apply to this insurance. 1.The vessel will be used solely for
Private Pleasure Purposes. The vessel will not be chartered or
leased or used for any commercial purpose....If any of the above
absolute warranties in this section have been breached, [c]overage
will cease immediately and cannot be reinstated once the violation
ends. You will have no coverage from the date of the breach."
"Private Pleasure Purposes" was defined
in this policy as meaning that "the insured Vessel is used
for recreational or leisure time activities." The reference
to the entertainment of business clients being allowed was deleted
from this version of the policy.
The court heard some additional evidence of the activities
prior to the loss. Mr. McIntosh produced banking statements that
showed cash deposits ranging from $100 to $3210 at a branch near
where the vessel was stored near Bancroft. One such deposit was
for $401.25 the exact amount advertised for a charter (including
the taxes). Mr. McIntosh testified that all deposits at the ATM
were in cash. This was considered as odd by the judge as one does
not normally deposit such large amounts of cash or coins in ATM
machines in Brantford when one lives in Windsor.
The boat was stolen in October 2003 and Mr. McIntosh
made a claim against the policy.
A number of issues arose at trial.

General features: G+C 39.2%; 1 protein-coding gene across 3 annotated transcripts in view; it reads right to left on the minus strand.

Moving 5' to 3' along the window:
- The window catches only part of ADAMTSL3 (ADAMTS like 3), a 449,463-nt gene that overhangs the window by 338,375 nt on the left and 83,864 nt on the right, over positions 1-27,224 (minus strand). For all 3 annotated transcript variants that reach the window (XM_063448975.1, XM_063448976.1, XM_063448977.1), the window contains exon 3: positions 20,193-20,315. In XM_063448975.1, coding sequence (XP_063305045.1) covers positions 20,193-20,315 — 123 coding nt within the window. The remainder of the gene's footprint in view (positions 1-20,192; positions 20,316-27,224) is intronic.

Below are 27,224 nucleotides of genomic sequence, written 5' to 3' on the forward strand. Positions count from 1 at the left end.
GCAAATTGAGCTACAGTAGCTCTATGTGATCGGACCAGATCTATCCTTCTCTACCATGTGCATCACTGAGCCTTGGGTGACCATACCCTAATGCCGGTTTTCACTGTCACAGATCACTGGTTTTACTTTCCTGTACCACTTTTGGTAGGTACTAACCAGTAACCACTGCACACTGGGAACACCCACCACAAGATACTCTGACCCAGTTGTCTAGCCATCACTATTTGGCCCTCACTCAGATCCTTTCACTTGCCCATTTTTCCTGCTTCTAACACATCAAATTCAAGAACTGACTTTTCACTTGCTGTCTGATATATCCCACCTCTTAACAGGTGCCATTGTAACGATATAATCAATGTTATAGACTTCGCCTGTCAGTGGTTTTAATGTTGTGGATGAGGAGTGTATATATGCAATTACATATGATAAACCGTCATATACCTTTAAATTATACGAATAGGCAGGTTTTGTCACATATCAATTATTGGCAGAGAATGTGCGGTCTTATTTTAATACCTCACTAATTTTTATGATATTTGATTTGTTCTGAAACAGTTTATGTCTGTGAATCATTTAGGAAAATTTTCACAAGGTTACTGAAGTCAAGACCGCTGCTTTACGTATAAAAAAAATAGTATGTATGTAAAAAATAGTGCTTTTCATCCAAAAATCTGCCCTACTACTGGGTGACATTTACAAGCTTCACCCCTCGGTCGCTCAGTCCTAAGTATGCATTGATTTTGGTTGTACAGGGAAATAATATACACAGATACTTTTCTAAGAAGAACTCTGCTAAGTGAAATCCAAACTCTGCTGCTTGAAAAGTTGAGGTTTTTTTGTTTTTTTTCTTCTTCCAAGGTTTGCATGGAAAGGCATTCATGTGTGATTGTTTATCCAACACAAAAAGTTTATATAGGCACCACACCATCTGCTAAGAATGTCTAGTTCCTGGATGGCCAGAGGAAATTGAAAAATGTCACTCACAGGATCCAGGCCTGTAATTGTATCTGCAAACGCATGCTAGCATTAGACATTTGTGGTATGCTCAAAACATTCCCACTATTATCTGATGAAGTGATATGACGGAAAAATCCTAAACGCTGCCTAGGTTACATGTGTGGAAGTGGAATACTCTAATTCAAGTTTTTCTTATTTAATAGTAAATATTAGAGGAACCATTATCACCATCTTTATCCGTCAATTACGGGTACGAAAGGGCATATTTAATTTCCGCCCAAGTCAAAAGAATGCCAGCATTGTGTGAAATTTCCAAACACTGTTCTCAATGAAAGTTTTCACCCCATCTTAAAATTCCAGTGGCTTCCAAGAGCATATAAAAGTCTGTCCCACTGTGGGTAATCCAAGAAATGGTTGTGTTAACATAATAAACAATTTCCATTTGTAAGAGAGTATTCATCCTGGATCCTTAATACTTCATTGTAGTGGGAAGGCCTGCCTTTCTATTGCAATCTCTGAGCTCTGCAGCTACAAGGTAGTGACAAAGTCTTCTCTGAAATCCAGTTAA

1. Did Mr. McIntosh take paying customers on his boat?
2. Did the marketing activities engaged in by Mr. McIntosh and his
brother-in-law amount to use of the boat for a commercial purpose,
thereby breaching the insurance policy?
3. Was Royal liable under the policy?
4. Was the broker liable for Mr. McIntosh's loss? Had the broker
failed to advise Mr. McIntosh about the change in the wording from
one year to the next?
The court found that in fact Mr. McIntosh took out
paying customers. The cash deposits in the ATM were not explained
to the satisfaction of the court. The brother-in-law did not testify
and the court found that the $401.25 deposit was done by the brother-in-law.
There was no explanation to the court why the brother-in-law was
not called to testify. An adverse inference was drawn by the court
for the failure to testify.
In addition the court found that the use of the vessel
was use of a commercial nature. The judge found that:
"It is also not necessary to determine whether
marketing activities, such as the handing out of flyers, and the
creation of a web site - activities that do not actually involve
the use of the boat itself - amount to use of a boat for a commercial
purpose. This is because I am satisfied that, at a minimum, the
activities in issue here involving the actual use of the boat,
including the storing of the boat at a location specifically because